People believe that they know way more than they actually do.
This assertion is the focus of new research from Professor Philp Fernbach of the Leeds School of Business and Steve Sloman, Professor of Cognitive, Linguistic & Psychological Sciences at Brown University.
“We all suffer, to a greater or lesser extent, from an illusion of understanding, an illusion that we understand how things work when in fact our understanding is meager,” they write in their new book, “The Knowledge Illusion: Why We Never Think Alone.”
Illusions of understanding can be dangerous. “Because we confuse the knowledge in our heads with the knowledge we have access to, we are largely unaware of how little we understand. We live with the belief that we understand more than we do,” Sloman and Fernbach contend. If this kind of faulty thinking is so risky, then why it is still prevalent in our societies, why haven’t we overcome it from an evolutionary standpoint, and how has humanity continued to thrive despite this rather serious design flaw in thought?
One possible answer is that this kind of thinking, ignorant as it may seem, actually serves some adaptive function. In the book “The Enigma of Reason,” cognitive scientists Hugo Mercier and Dan Sperber write that “reason is an adaptation to the hypersocial niche humans have evolved for themselves. Habits of mind that seem weird or goofy or just plain dumb from an ‘intellectualist’ point of view prove shrewd when seen from a social ‘interactionist’ perspective.” In other words, illusions of understanding may be an evolutionary trait that actually helped our ancestors navigate the complexities of living in collective groups.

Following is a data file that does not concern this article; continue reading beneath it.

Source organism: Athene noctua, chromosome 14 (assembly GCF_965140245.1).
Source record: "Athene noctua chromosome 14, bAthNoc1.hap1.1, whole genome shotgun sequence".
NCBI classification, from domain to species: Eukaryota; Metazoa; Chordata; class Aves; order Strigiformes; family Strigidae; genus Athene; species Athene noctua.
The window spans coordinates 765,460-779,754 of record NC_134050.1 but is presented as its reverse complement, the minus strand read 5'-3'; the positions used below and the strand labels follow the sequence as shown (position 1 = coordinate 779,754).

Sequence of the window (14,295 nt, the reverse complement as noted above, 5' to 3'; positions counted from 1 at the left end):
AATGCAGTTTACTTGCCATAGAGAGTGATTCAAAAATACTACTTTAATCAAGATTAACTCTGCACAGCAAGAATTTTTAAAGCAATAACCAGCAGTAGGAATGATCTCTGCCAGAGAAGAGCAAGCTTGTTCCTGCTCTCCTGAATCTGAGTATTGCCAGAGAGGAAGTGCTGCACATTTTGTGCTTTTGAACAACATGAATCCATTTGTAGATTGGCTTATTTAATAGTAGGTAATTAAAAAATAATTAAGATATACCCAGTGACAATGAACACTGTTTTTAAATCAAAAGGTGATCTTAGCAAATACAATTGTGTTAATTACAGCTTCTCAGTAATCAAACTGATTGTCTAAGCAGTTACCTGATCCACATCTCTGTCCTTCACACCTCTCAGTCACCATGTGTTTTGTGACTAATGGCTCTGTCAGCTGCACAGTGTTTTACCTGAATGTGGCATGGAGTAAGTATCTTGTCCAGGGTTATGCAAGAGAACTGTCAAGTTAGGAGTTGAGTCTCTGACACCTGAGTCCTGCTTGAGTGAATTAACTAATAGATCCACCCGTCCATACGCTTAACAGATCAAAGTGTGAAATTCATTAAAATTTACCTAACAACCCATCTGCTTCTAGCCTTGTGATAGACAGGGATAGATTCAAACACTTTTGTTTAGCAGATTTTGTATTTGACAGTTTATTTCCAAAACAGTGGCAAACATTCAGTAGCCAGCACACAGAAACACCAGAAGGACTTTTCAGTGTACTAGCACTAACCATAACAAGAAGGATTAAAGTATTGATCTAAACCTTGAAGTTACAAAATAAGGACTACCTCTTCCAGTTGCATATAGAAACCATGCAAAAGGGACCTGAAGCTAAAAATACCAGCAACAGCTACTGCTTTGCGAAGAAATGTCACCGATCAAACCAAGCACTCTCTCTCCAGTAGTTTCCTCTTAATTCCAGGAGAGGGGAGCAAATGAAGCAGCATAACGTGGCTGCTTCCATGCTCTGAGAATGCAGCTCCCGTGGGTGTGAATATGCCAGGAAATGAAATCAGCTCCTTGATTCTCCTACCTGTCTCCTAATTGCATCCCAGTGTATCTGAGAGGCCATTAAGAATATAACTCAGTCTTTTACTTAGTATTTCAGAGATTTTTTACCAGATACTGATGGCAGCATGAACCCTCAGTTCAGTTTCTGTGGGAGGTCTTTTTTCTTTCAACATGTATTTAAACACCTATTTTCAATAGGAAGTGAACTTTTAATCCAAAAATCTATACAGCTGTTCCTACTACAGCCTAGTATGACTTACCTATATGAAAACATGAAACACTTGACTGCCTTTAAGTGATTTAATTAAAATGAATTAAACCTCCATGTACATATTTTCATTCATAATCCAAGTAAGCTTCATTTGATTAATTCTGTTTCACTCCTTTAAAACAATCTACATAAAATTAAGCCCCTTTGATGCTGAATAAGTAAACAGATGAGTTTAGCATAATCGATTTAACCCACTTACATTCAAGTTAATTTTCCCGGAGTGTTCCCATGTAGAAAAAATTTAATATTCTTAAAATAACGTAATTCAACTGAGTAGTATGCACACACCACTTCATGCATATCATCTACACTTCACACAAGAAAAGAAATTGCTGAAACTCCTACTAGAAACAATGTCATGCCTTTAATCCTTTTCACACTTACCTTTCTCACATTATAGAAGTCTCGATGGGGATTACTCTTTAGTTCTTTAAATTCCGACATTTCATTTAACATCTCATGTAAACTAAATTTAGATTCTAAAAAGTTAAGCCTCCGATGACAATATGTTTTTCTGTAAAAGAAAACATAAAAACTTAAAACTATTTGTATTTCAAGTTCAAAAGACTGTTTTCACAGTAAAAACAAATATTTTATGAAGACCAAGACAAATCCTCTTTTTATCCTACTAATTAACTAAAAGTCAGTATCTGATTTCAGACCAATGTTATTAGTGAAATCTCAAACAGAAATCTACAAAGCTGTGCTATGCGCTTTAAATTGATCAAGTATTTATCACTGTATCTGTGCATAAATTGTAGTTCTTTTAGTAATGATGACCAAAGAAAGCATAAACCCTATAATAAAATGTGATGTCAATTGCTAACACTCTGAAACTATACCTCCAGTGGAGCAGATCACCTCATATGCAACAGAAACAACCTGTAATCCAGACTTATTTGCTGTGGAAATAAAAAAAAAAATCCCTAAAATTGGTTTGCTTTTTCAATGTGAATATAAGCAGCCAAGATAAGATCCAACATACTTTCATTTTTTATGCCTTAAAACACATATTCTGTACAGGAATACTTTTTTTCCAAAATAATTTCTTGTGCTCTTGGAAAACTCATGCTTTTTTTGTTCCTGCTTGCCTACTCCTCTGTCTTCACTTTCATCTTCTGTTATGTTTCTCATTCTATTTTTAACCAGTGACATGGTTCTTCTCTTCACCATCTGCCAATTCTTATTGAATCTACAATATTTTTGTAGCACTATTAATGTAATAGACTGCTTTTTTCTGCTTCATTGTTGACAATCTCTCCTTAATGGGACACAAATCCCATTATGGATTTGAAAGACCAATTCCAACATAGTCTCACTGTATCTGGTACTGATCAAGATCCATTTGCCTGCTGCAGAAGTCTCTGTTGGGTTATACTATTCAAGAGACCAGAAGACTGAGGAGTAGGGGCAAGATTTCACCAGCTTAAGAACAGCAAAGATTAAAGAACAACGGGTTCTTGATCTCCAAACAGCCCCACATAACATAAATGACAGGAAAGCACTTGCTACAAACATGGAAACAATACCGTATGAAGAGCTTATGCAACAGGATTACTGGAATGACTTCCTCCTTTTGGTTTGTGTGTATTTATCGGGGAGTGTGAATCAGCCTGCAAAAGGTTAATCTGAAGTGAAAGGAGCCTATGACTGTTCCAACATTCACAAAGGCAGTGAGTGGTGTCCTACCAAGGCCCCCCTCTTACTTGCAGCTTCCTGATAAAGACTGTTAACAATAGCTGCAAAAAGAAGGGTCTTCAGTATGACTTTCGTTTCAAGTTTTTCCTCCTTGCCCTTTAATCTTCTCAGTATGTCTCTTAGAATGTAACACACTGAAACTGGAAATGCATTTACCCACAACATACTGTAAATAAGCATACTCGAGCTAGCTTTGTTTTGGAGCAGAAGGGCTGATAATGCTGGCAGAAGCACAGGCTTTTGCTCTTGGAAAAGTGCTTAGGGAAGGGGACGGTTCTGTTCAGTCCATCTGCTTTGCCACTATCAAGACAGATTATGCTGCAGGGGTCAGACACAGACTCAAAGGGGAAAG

Collaboration was key development in our early civilizations. It allowed a person’s expertise—whether it be hunting, gathering, farming, or tool-making—to contribute to the greater good of the community. In these early societies, Sloman and Fernbach argue, collaboration was so prevalent that eventually, we had trouble identifying where our own knowledge ended and others’ began.
This incorrect perception of how much knowledge a person thinks he/she has on any given subject does not seem to be serving humans of the Information Age quite as well. In a world where information can be shared at the speed of light, ignorance has its costs. According to Sloman and Fernbach, “if we don’t know about birth control, then we won’t use it. If we remain ignorant about horrors that are going on next door, we won’t do what’s necessary to stop them. And if we are ignorant about the dangerous things our children are getting into, disaster can follow.”
“The Knowledge Illusion: Why We Never Think Alone" is available for purchase from Penguin Random House and most major bookstores. Phil Fernbach is an assistant professor of marketing in the Leeds School of Business. He holds a Ph.D. from Brown University in cognitive science and a B.A. from Williams College where he studied philosophy. His research interests span many areas of consumer behavior including causal reasoning, probability judgment, financial decision-making, and moral judgment.